« Reply #9 on: September 07, 2018, 03:19:32 AM »
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  • .
    Air resistance is an important factor in problems like these. Either it is supposed to be considered or it is not, but the puzzle needs to be worded to make that clear. The simplest way is to say, "without considering air resistance..." Otherwise, working the puzzle cannot presume that no air resistance ought to be included.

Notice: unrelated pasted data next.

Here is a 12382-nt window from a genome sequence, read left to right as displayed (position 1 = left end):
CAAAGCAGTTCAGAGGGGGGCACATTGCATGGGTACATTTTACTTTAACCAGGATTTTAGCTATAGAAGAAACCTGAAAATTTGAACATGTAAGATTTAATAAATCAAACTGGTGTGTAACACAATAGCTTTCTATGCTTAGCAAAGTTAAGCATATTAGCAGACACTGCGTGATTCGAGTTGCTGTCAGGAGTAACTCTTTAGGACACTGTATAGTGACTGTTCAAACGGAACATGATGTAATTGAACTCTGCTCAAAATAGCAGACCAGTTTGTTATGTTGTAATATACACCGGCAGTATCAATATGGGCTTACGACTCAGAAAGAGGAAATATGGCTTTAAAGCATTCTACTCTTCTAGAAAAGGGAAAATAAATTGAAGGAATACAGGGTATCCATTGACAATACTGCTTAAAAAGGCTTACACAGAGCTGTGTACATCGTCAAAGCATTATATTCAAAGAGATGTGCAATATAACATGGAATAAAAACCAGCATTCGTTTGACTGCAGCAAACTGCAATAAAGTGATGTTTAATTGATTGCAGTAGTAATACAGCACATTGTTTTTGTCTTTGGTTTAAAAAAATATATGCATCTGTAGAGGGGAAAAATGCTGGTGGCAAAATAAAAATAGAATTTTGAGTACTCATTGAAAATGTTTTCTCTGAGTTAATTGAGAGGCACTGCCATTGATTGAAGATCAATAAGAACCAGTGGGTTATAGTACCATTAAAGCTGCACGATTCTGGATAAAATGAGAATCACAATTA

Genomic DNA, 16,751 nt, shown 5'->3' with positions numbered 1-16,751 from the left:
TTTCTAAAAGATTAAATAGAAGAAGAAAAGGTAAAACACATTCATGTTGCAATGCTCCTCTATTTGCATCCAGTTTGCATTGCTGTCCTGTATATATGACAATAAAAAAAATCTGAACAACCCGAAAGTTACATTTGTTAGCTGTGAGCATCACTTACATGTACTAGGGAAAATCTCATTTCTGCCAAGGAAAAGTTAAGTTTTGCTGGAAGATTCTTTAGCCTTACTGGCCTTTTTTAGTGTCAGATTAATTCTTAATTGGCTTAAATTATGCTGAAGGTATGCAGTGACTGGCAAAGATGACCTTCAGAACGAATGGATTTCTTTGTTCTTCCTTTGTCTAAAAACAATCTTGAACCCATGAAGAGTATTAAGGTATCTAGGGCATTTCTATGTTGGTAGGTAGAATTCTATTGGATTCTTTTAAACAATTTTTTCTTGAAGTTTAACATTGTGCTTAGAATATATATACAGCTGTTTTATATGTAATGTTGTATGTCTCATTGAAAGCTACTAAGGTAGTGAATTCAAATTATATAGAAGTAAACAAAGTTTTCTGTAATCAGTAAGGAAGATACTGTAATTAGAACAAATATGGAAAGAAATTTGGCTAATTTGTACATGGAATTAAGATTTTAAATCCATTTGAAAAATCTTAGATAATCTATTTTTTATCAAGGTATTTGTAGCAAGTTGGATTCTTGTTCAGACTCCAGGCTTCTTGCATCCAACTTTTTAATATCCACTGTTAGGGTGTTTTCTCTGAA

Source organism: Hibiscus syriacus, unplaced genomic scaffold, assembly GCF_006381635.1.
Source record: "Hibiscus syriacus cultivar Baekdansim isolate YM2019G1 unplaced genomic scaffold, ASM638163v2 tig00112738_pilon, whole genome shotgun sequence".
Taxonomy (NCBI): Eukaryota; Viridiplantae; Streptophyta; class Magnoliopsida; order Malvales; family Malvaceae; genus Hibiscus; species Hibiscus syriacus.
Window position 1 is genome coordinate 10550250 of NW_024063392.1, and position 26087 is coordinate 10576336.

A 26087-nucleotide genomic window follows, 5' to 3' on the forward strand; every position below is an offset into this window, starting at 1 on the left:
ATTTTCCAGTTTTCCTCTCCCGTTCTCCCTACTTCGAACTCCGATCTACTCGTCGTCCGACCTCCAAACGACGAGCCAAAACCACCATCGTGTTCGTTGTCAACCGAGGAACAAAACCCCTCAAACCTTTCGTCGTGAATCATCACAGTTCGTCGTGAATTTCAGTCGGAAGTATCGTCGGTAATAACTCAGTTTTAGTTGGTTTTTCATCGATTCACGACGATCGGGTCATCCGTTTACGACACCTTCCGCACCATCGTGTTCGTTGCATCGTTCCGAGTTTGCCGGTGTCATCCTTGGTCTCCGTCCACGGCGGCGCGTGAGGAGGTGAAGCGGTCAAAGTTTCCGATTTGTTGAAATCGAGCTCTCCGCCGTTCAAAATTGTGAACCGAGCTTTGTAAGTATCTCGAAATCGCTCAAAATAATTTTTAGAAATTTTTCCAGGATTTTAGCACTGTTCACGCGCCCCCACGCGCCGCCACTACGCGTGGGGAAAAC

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    Consequently, the two puzzles above make no mention of air resistance, however, the correct solutions not only must consider air resistance, but as it turns out, air resistance is entirely what those two puzzles are all about! There would be no correct solutions without considering air resistance. In the first case, air resistance has a specific physical effect on the movement of the rain drops which is a function of the DIAMETER of the drops. Smaller drops necessarily have a smaller diameter, and larger drops have a larger diameter. As the drops of water fall, the buffeting effect of the relatively still air they're running into causes minor distortions of the shape of the drops, perhaps even causing the drops to separate into two or more smaller drops; or wayward drops might bump into other wayward drops causing them to combine into one or more larger drops. But for simplicity's sake, we ought to keep just two different sizes of drops in mind, one larger and one smaller, as the puzzle is worded that way.